Our focus is on the success of the artists and the residents of Hirono.
The committee is dedicated to that goal.


What is Torigoya?

Torigoya is a small New Year’s ritual that has been held in Hirono Town and Iwaki City on the Pacific side of Fukushima Prefecture. Koshogatsu is the 15th day of the first month of the lunar calendar. According to the lunar calendar, the first day of every month is always a new moon, and the 15th is always a full moon.

In other words, Koshogetsu is a festival to celebrate the first full moon of the year. Since ancient times, the Chinese have celebrated this night with numerous lanterns. This is why the small New Year’s day is called the Lantern Festival in English.

In Japan, people have celebrated the small New Year’s Eve with a big fire to pray for a good harvest since ancient times. In places where sericulture was practiced, people made balls resembling cocoons out of rice cakes and stuck them in tree branches to pray for the success of sericulture. There is also a curse that eating rice cakes roasted over a bonfire of the koshogatsu will keep you healthy for a year.

In addition, the Japanese koshogatsu is often combined with a Shinto ritual called “tori-oi” to drive away vermin that destroy farmland, and the Torigoya (rooster hut) is considered to be a type of such tori-oi. There is a custom in many parts of Japan to build huts for children to gather in this day.  These huts are called “saitogoya(border tutelary’s hut)” or “torigoya(rooster’s hut)”. Children gather in these huts to bake and eat rice cakes and sing a song to drive away birds that are after the crops. Since the people considered the children at this ritual to be messengers of the gods, the children were allowed to behave freely only for the few days during koshogatsu.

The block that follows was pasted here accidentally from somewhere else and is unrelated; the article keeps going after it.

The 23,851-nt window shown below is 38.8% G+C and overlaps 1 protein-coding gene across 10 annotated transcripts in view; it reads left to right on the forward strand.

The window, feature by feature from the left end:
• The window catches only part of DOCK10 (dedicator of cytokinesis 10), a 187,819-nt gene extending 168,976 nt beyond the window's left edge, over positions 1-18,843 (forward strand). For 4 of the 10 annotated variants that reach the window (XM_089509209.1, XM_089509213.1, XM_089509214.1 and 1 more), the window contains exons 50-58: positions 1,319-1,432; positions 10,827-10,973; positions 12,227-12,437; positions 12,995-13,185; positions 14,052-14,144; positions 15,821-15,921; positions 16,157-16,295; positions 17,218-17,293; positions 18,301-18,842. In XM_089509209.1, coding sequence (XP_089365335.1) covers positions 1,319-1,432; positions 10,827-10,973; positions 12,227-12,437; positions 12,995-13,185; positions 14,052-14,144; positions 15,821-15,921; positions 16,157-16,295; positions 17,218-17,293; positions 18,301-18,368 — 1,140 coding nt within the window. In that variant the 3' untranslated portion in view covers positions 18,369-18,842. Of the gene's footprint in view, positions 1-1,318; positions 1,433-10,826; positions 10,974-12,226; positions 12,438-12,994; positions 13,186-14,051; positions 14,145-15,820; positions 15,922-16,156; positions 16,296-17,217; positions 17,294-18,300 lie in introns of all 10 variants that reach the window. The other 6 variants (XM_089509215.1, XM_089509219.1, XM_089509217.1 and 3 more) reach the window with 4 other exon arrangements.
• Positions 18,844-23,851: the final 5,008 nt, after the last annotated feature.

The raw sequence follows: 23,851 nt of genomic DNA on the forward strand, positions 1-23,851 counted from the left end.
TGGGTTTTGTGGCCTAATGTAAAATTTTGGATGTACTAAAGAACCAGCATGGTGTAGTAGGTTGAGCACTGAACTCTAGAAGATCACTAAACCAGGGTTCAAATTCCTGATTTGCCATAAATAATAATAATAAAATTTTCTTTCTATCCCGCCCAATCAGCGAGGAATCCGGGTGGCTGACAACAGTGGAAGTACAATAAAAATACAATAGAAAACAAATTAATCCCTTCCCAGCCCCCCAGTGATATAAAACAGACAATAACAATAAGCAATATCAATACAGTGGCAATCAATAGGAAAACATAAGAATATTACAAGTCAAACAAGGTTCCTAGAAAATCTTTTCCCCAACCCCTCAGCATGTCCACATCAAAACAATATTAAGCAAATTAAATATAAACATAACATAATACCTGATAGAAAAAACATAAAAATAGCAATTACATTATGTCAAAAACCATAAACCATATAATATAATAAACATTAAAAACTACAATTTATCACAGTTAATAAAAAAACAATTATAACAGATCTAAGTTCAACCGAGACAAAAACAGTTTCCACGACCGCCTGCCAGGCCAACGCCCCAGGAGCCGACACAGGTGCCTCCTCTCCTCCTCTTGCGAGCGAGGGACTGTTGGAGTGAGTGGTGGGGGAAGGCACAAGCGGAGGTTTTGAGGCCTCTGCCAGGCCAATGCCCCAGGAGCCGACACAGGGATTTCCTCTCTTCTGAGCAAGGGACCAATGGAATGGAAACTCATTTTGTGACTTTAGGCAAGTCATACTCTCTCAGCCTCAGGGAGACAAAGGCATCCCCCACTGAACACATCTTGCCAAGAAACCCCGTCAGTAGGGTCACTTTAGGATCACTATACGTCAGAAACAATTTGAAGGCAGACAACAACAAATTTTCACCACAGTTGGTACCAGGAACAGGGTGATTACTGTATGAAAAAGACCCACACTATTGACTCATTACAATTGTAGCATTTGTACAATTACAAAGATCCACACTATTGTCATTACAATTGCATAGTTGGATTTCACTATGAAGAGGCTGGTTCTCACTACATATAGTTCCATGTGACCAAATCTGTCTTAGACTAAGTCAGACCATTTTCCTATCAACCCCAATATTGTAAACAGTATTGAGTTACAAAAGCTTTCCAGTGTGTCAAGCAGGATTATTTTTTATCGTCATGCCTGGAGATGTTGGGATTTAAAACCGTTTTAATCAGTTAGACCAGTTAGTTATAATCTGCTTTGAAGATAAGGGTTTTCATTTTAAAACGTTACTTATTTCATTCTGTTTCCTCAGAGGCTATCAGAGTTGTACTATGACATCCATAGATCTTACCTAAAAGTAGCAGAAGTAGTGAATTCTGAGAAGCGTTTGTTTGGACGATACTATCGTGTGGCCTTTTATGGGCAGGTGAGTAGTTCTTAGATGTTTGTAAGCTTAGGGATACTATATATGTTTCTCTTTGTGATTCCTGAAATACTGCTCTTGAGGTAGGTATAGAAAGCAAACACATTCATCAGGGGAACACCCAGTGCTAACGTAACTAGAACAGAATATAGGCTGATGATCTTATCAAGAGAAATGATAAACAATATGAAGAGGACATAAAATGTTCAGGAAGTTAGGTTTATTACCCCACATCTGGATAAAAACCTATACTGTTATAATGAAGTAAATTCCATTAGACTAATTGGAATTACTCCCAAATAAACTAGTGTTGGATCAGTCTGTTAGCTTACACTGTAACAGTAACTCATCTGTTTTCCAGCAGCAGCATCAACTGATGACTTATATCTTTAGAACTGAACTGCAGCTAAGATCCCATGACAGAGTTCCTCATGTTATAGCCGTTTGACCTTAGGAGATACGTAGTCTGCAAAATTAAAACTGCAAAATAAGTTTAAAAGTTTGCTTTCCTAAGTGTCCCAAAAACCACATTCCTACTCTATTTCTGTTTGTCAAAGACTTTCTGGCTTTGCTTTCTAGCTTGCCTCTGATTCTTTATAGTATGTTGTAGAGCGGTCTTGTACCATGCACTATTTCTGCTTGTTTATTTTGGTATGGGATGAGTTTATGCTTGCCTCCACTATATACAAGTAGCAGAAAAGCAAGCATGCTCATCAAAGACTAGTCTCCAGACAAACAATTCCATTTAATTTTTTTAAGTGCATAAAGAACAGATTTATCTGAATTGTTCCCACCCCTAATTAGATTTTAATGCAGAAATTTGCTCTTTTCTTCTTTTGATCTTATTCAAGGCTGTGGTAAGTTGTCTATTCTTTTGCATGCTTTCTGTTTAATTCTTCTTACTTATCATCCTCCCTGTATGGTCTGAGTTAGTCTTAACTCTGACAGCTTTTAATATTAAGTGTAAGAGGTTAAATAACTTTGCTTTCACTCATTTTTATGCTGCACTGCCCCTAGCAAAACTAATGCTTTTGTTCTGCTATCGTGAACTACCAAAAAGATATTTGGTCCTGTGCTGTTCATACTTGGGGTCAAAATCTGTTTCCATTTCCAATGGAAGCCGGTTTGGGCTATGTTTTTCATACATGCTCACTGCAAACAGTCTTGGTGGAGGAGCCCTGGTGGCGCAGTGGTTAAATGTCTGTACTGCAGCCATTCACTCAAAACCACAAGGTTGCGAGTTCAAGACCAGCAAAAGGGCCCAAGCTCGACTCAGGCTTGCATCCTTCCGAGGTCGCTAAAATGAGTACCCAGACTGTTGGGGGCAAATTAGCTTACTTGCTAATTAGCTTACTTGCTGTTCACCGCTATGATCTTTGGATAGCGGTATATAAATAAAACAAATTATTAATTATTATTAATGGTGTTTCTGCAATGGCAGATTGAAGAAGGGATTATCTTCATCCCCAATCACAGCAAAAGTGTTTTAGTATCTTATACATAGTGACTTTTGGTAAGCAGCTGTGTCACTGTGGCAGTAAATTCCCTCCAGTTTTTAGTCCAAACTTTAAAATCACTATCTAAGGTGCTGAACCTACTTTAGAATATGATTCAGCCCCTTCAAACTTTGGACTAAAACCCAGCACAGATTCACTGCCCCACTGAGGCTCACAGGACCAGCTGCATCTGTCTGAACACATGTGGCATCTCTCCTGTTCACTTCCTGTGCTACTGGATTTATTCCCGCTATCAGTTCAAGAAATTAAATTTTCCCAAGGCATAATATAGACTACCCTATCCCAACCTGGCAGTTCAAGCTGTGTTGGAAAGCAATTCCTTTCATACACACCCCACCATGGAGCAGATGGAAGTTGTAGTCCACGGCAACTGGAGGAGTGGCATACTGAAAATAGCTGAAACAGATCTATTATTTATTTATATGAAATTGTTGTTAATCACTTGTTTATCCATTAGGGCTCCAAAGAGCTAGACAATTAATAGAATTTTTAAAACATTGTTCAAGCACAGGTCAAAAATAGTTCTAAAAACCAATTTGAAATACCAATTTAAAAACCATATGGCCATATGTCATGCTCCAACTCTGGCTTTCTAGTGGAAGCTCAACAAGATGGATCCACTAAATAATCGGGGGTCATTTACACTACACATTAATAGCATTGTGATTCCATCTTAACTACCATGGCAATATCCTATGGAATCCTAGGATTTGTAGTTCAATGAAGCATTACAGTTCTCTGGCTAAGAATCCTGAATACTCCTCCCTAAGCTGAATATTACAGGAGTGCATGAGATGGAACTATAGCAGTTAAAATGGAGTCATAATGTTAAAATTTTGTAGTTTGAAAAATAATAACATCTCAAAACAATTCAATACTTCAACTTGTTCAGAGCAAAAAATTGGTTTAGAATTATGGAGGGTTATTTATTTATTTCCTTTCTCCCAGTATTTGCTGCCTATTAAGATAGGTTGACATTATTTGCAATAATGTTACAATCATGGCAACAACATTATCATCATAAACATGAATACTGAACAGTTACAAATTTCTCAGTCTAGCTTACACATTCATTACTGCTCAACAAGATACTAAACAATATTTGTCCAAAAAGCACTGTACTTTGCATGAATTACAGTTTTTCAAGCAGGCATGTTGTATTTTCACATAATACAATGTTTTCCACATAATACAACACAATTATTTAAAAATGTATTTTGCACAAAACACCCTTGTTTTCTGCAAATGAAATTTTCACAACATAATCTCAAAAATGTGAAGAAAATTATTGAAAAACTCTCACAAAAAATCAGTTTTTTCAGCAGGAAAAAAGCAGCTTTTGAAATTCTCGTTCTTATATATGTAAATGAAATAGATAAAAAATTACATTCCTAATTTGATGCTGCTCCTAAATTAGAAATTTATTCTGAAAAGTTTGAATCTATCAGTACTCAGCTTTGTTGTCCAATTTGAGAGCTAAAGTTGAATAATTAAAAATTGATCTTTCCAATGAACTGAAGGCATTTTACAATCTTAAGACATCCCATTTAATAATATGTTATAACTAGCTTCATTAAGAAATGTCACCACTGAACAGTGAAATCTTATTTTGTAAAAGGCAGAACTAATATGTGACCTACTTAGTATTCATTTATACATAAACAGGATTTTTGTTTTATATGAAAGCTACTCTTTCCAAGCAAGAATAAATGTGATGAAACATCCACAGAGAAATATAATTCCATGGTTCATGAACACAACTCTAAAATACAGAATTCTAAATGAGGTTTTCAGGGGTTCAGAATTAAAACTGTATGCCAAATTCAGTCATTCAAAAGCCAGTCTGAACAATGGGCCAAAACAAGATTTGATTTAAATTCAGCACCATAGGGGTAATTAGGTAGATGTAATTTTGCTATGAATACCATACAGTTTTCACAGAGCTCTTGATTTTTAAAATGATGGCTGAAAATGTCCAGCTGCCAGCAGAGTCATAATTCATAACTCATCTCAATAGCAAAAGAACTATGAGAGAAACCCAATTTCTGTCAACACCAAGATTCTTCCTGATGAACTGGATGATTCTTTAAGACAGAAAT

In some areas, young men take on the appearance of demons and go from house to house to perform the ritual. Those demons are called Namahage or Amamehagi.

There are various descriptions of koshogatsu, torigoya, bird-driving, and blocking gods in Folklorist Kunio Yanagida’s “Kodomo fudoki” (Children’s ethnography), so reading the following link will expand your imagination.

In the ‘TORIGOYA Project,’ you are encouraged to conduct comprehensive academic research on ‘torigoya’ or to explore creative connections with entirely different subjects. This could involve linking it to unrelated topics like festivals or traditional cultures from different regions, or even integrating it into fictional works such as Star Wars, Gundam, or any other beloved title of your choice.

Torigoya in Hirono

Hirono’s TORIGOYA events once ceased to exist in the 1960s and 1970s. People moved to large cities in search of work, and there were no longer people to carry out the events. Later, when the Hirono Thermal Power Plant was built in 1980, which created many jobs in Hirono, the people of Hirono began to stay and raise their children locally. This created momentum to once again hold the TORIGOYA events in Hirono. Some townspeople wanted to burn the New Year’s decorations in Dondoyaki, rather than dispose of them as burnable garbage.

At that time, it was the kodomokai (a club for local children and their parents) that played a central role in the revival of the torigoya. However, no one could be found who knew how to make a torigoya in the Hirono style, so it was a reproduction based on memory and imitation (in fact, it is not unusual to find people in their 50s who have never seen a rooster house before).

Torigoya became an established event of the kodomokai, but after a while it became difficult to procure materials. In the past, every family had a satoyama (commons), but recently such a system is disappearing, and it has become difficult to cut just the right branches in the fall and leave them to dry.

In recent years, however, Torigoya have been devised with a skeleton made of bamboo. The roof used to be made of fir tree branches, but recently fir tree branches have become hard to find, so cypress branches are also being used.